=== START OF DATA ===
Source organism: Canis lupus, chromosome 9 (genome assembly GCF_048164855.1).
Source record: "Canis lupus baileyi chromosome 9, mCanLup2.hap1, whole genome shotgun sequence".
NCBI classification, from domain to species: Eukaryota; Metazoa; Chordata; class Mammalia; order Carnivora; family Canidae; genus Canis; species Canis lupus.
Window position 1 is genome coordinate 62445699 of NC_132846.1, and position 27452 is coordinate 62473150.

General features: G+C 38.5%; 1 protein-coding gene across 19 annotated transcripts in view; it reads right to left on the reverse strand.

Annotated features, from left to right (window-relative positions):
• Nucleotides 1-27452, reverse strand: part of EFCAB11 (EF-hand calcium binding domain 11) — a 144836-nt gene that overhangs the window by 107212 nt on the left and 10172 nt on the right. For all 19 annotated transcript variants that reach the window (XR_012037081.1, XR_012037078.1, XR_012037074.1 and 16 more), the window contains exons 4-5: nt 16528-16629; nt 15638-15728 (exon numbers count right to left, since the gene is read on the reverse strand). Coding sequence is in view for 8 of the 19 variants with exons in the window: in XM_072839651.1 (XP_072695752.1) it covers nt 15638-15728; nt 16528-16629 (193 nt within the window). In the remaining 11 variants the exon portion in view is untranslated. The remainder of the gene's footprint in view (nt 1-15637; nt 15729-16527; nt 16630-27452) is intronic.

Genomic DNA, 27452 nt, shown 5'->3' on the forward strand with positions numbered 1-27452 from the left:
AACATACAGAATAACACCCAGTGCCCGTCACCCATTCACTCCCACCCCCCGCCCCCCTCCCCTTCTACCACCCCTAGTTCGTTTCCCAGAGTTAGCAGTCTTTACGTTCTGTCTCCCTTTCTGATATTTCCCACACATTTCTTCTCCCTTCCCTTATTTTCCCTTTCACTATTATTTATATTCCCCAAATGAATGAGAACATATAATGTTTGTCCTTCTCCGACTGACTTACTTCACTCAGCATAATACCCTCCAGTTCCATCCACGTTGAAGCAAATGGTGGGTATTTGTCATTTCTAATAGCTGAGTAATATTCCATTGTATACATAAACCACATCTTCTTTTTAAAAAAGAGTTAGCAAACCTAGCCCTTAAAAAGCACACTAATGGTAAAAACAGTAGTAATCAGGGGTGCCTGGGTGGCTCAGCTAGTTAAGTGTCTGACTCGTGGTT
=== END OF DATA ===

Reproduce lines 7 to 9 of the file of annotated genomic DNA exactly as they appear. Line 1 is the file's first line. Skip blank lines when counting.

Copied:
• Nucleotides 1-27452, reverse strand: part of EFCAB11 (EF-hand calcium binding domain 11) — a 144836-nt gene that overhangs the window by 107212 nt on the left and 10172 nt on the right. For all 19 annotated transcript variants that reach the window (XR_012037081.1, XR_012037078.1, XR_012037074.1 and 16 more), the window contains exons 4-5: nt 16528-16629; nt 15638-15728 (exon numbers count right to left, since the gene is read on the reverse strand). Coding sequence is in view for 8 of the 19 variants with exons in the window: in XM_072839651.1 (XP_072695752.1) it covers nt 15638-15728; nt 16528-16629 (193 nt within the window). In the remaining 11 variants the exon portion in view is untranslated. The remainder of the gene's footprint in view (nt 1-15637; nt 15729-16527; nt 16630-27452) is intronic.

Genomic DNA, 27452 nt, shown 5'->3' on the forward strand with positions numbered 1-27452 from the left:
AACATACAGAATAACACCCAGTGCCCGTCACCCATTCACTCCCACCCCCCGCCCCCCTCCCCTTCTACCACCCCTAGTTCGTTTCCCAGAGTTAGCAGTCTTTACGTTCTGTCTCCCTTTCTGATATTTCCCACACATTTCTTCTCCCTTCCCTTATTTTCCCTTTCACTATTATTTATATTCCCCAAATGAATGAGAACATATAATGTTTGTCCTTCTCCGACTGACTTACTTCACTCAGCATAATACCCTCCAGTTCCATCCACGTTGAAGCAAATGGTGGGTATTTGTCATTTCTAATAGCTGAGTAATATTCCATTGTATACATAAACCACATCTTCTTTTTAAAAAAGAGTTAGCAAACCTAGCCCTTAAAAAGCACACTAATGGTAAAAACAGTAGTAATCAGGGGTGCCTGGGTGGCTCAGCTAGTTAAGTGTCTGACTCGTGGTT